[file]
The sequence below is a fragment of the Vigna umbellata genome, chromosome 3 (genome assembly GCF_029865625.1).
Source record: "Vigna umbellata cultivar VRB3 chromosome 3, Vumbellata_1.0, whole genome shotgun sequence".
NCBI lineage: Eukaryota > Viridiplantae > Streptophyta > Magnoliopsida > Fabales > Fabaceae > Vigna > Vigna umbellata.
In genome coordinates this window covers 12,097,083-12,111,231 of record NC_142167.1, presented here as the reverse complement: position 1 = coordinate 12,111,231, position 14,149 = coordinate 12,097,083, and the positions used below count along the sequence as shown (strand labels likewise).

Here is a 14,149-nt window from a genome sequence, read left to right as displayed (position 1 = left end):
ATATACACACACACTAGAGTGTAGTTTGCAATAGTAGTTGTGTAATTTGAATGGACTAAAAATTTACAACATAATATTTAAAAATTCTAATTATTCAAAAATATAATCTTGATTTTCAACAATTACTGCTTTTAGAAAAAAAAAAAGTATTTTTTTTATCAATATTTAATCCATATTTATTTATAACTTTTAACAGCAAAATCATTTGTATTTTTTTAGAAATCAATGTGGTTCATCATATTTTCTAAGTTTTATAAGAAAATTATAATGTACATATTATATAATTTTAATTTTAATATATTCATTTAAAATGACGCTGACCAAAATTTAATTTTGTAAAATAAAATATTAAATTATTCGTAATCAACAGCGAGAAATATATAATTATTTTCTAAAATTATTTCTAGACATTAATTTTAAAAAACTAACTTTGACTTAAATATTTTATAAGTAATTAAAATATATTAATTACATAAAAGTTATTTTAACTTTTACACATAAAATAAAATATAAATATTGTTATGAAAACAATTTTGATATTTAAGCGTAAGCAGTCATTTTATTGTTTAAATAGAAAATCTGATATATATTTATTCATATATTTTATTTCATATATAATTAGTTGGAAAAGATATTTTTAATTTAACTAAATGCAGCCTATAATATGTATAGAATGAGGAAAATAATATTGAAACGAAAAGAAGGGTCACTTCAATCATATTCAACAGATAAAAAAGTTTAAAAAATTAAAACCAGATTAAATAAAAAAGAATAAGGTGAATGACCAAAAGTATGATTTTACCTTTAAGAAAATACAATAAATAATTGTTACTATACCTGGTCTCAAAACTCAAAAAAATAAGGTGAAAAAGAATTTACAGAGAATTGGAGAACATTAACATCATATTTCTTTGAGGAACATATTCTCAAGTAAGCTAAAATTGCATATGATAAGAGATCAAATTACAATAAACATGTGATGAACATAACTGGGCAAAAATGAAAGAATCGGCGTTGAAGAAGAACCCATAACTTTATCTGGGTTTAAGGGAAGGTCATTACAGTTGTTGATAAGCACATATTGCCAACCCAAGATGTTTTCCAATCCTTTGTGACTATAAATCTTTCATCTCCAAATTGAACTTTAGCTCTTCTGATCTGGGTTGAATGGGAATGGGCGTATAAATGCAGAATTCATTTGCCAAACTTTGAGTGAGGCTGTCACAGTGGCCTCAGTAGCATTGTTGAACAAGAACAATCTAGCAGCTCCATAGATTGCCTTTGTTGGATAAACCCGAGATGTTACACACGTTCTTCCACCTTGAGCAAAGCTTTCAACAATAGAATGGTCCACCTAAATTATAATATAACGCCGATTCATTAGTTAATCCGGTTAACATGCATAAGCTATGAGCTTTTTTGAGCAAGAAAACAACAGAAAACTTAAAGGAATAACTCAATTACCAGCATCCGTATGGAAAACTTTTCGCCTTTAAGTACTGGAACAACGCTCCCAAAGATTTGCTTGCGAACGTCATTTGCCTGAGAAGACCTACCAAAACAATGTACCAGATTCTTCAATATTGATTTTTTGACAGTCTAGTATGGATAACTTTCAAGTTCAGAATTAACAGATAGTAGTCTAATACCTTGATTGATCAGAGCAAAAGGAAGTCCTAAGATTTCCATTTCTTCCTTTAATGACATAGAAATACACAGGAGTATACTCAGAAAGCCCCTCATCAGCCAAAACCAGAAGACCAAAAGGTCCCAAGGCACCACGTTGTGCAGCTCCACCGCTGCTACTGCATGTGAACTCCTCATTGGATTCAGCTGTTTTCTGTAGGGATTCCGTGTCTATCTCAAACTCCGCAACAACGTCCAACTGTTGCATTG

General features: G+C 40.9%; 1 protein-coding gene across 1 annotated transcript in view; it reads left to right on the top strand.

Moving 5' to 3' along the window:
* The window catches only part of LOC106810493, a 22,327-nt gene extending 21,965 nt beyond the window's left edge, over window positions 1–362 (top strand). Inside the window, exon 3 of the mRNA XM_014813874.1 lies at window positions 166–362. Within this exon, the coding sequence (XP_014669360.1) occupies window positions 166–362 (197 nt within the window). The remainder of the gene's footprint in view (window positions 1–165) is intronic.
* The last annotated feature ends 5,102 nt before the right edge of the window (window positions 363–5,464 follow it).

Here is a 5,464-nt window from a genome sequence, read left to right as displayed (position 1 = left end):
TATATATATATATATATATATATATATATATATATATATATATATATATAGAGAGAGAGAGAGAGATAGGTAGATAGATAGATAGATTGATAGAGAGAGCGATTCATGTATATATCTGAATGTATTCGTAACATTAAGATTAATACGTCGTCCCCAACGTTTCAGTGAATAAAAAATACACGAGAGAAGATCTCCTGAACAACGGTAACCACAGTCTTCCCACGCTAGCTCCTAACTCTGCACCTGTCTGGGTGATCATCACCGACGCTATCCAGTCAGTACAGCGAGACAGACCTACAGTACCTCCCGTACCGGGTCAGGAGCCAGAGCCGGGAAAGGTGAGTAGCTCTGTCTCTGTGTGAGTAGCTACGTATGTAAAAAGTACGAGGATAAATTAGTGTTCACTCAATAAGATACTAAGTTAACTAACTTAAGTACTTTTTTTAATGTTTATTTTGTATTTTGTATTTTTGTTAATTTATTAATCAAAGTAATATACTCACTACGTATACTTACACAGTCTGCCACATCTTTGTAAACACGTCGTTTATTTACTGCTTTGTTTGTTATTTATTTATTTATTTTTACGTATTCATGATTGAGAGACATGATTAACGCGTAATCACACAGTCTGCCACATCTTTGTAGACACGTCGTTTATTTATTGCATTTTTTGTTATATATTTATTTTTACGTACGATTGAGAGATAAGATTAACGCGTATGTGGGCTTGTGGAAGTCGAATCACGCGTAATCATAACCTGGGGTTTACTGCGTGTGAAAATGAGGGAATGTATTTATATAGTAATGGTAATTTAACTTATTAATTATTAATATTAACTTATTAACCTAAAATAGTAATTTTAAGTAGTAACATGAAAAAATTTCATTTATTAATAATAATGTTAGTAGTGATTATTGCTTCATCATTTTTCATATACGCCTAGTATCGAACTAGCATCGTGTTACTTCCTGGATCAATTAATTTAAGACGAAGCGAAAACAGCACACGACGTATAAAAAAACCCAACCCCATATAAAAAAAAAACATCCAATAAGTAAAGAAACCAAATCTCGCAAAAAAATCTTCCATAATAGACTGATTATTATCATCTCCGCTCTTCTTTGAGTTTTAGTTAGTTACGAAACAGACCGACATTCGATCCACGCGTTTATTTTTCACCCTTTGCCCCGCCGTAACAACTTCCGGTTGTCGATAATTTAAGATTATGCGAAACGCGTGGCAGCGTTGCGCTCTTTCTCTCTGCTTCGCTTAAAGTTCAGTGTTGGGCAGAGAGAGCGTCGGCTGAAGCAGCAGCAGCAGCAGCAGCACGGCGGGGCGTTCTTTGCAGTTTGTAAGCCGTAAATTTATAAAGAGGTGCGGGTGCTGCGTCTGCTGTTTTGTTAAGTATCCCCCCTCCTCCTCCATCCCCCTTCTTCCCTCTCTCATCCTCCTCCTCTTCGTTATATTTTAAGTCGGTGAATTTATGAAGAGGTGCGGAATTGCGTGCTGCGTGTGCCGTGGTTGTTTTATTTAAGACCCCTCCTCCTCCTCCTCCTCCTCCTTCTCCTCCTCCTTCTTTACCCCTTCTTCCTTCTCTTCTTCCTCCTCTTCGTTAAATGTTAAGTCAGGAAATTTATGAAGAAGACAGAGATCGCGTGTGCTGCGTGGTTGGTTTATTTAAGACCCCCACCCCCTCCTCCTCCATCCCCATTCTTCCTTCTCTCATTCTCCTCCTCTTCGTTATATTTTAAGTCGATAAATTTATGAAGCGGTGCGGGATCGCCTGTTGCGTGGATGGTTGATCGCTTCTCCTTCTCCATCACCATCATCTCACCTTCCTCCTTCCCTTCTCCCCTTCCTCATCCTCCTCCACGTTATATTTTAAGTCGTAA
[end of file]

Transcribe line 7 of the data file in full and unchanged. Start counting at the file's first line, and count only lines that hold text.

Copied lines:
General features: G+C 40.9%; 1 protein-coding gene across 1 annotated transcript in view; it reads left to right on the top strand.